Rod Wall of Slab Master Guide Service in Ninety Six said crappie have moved out of their winter patterns and are starting to suspend, and that the combination of stained water, rising temperatures and suspending crappie is what a lot of fishermen on Greenwood like to see.
"Long-line trolling is a very popular crappie tactic on Lake Greenwood, and now with the water having some color to it, the crappie are starting to suspend," said Wall (864-993-8868). "That puts them right in the crosshairs for anglers who long-line troll or push or spider rig whatever you want to call it. Anything that you can use (involving) multiple poles and multiple baits to fish multiple depths in the water column will be catching crappie from now until the fish finish spawning and head back out."
Recent angler surveys and creel reports done by the S.C. Department of Natural Resources show Greenwood with a pretty even distribution of crappie – no hot spots or "cold" areas. When he targets an area, Wall starts fishing in deeper water and moves shallow, bearing in mind that suspended fish aren't real particular about how much water is under them right now.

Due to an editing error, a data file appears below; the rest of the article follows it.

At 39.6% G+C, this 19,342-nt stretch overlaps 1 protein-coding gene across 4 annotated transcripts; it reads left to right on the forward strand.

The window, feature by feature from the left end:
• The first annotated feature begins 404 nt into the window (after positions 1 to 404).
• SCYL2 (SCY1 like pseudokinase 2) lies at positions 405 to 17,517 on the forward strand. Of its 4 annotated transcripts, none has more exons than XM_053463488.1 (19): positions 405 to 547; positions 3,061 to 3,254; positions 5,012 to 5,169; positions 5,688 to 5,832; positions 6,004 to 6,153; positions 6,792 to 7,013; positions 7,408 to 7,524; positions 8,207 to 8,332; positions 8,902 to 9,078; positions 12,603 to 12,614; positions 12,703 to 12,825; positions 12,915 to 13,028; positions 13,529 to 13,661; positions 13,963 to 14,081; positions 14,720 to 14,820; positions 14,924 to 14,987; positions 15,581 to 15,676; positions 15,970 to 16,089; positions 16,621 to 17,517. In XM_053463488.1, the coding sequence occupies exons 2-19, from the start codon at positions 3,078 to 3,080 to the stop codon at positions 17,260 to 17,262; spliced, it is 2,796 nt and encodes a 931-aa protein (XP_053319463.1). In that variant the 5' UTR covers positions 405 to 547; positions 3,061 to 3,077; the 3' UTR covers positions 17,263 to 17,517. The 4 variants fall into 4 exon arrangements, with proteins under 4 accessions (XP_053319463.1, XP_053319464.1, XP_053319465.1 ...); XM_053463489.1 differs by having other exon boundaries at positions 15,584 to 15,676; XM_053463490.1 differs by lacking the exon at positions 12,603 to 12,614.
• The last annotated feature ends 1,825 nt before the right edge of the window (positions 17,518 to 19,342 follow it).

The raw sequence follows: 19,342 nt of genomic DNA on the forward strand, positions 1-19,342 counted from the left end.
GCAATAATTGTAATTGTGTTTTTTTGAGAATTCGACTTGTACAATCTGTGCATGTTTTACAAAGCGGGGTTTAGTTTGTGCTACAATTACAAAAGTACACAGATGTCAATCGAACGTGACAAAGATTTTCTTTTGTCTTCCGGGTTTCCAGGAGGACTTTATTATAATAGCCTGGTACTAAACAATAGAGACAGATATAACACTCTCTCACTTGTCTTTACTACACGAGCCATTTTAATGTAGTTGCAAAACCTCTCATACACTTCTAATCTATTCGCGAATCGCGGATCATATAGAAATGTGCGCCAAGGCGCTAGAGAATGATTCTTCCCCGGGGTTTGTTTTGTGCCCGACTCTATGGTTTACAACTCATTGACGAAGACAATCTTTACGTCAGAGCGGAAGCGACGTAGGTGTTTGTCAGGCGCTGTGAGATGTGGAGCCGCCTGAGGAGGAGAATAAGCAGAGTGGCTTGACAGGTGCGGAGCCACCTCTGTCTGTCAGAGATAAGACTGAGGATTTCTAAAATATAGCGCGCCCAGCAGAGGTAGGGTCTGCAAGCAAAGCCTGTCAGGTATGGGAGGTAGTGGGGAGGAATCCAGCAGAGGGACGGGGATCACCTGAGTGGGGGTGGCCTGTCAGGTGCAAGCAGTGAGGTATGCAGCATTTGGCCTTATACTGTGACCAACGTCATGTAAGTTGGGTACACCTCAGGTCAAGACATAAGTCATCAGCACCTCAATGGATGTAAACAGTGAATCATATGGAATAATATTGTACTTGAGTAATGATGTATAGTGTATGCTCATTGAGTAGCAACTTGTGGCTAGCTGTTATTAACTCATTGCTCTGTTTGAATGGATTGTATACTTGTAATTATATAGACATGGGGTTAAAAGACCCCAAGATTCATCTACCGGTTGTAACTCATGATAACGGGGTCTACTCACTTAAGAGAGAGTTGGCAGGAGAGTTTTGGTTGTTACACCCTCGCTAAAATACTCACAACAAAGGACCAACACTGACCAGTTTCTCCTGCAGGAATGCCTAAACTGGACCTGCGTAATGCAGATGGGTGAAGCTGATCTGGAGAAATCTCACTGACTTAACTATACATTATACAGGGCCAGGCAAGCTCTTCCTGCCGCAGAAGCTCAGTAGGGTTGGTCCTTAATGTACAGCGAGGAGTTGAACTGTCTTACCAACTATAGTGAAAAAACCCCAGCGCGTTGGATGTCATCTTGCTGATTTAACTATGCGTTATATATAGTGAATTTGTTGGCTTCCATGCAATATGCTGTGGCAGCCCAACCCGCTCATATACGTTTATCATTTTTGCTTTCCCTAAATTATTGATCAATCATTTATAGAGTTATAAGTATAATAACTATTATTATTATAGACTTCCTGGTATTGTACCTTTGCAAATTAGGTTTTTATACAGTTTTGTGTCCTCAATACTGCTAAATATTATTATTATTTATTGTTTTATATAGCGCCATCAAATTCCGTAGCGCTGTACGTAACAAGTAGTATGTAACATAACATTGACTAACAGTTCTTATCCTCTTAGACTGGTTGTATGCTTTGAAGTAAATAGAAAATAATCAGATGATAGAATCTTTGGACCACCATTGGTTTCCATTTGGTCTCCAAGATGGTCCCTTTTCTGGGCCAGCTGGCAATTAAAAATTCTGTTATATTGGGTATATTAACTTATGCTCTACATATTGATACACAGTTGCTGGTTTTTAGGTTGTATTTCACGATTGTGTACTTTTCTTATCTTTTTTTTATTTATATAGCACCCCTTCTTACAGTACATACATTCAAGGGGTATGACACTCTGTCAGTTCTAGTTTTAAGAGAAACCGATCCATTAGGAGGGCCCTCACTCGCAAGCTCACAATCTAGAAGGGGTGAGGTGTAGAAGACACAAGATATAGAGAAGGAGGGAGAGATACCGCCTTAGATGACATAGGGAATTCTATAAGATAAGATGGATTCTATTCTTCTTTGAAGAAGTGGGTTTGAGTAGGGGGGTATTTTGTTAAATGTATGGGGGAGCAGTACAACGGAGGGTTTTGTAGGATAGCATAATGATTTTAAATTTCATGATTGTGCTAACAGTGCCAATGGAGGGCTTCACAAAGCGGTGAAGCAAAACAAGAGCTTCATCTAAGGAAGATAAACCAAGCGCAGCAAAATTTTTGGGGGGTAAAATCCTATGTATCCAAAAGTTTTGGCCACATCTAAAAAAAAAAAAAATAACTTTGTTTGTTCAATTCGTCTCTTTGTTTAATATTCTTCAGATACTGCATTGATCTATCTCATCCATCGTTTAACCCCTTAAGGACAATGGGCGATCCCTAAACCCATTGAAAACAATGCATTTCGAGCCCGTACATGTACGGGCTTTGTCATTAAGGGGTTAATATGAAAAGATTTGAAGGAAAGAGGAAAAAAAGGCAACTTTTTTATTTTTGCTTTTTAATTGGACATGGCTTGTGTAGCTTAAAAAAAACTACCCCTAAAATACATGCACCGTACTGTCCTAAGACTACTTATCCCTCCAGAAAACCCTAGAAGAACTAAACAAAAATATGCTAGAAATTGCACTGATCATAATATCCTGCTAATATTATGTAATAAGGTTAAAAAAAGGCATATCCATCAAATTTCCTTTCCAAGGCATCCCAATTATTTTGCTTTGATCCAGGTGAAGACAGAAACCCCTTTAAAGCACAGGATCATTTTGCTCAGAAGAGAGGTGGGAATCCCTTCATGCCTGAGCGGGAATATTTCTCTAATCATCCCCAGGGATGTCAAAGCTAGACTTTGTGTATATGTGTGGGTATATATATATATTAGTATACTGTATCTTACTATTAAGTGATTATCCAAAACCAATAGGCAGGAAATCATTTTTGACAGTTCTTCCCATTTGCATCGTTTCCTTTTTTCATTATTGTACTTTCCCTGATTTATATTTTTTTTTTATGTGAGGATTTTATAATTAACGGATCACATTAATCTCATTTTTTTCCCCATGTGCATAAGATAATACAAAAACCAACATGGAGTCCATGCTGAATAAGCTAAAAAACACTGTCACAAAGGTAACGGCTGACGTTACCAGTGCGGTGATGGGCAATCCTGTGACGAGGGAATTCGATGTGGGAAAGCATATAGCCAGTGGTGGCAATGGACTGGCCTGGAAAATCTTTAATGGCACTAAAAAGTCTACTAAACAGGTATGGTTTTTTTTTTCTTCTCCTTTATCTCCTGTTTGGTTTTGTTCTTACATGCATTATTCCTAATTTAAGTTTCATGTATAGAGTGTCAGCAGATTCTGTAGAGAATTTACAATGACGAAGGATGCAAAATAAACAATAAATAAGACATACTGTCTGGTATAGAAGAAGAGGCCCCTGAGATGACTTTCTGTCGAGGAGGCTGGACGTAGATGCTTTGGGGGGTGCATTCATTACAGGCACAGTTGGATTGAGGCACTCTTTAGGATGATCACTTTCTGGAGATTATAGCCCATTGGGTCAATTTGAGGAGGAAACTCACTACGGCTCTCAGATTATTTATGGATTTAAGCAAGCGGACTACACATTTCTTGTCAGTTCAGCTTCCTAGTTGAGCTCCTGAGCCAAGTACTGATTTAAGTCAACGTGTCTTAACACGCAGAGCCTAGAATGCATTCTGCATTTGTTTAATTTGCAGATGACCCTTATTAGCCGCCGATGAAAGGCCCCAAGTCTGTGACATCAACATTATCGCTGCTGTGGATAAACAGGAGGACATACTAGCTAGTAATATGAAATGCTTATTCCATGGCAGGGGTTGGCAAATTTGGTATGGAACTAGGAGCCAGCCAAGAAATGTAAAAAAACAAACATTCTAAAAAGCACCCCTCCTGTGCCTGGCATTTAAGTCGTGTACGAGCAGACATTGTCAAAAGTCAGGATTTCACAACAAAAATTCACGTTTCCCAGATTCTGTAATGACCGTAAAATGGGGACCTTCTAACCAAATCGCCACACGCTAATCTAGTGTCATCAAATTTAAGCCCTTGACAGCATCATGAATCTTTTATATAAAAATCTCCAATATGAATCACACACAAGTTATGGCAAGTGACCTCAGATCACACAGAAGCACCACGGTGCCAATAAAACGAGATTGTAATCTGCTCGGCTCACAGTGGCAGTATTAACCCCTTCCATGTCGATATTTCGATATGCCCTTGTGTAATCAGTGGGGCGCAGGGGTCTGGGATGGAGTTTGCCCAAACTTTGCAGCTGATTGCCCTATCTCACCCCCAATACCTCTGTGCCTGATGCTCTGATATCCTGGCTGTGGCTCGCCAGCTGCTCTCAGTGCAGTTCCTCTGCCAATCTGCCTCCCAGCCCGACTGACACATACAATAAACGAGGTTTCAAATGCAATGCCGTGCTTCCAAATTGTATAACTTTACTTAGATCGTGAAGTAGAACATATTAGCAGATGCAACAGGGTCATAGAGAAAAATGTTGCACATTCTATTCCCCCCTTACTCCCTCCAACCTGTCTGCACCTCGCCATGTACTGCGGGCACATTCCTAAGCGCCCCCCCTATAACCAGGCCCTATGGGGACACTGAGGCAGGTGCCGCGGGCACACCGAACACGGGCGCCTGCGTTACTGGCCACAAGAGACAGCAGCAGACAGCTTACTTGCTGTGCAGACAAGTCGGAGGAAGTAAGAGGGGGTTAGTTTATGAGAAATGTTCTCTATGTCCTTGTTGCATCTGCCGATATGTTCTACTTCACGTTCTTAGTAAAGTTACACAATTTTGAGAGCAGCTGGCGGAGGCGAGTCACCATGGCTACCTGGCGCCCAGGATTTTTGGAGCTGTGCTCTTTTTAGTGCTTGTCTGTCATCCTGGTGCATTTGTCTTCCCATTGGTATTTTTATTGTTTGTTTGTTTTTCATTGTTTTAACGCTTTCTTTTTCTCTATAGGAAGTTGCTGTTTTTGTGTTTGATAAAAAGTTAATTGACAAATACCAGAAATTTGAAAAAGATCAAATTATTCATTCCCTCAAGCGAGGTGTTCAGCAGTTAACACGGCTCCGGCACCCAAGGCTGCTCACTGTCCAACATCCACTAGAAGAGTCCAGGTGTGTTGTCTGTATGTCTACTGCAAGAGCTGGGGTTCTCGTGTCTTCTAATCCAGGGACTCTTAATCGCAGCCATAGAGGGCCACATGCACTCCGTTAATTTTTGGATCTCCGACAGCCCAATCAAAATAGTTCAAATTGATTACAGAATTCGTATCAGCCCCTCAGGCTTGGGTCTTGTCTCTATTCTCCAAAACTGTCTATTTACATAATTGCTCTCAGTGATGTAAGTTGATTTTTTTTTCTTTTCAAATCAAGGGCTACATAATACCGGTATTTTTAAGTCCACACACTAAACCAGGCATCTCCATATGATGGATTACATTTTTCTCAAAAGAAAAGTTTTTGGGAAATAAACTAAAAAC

"Some of the deeper creeks like Cane Creek, the mouth of the Reedy River, and even the smaller creeks down the lake – those with deeper water and 20-foot plus depths – are producing fish now towards the front in the mouth of the creek," Wall said. "But these fish are staging and are in prespawn mode, so look for them to be moving on in to the creeks as the sunlight starts warming the water. Most of the better fish are being caught 10 to 14 feet deep in anywhere from 12 to 40 feet of water. You might see all kinds of fish all over the graph this time of year, but most of the crappie seem to be suspending in that 10- to 14-foot deep range."Wall is favoring curlytail crappie jigs in junebug/ chartreuse and black/chartreuse over live bait. He's using 1/16-ounce jigheads and trolling at speeds that range from .6 to 1.0 mph on his electric trolling motor.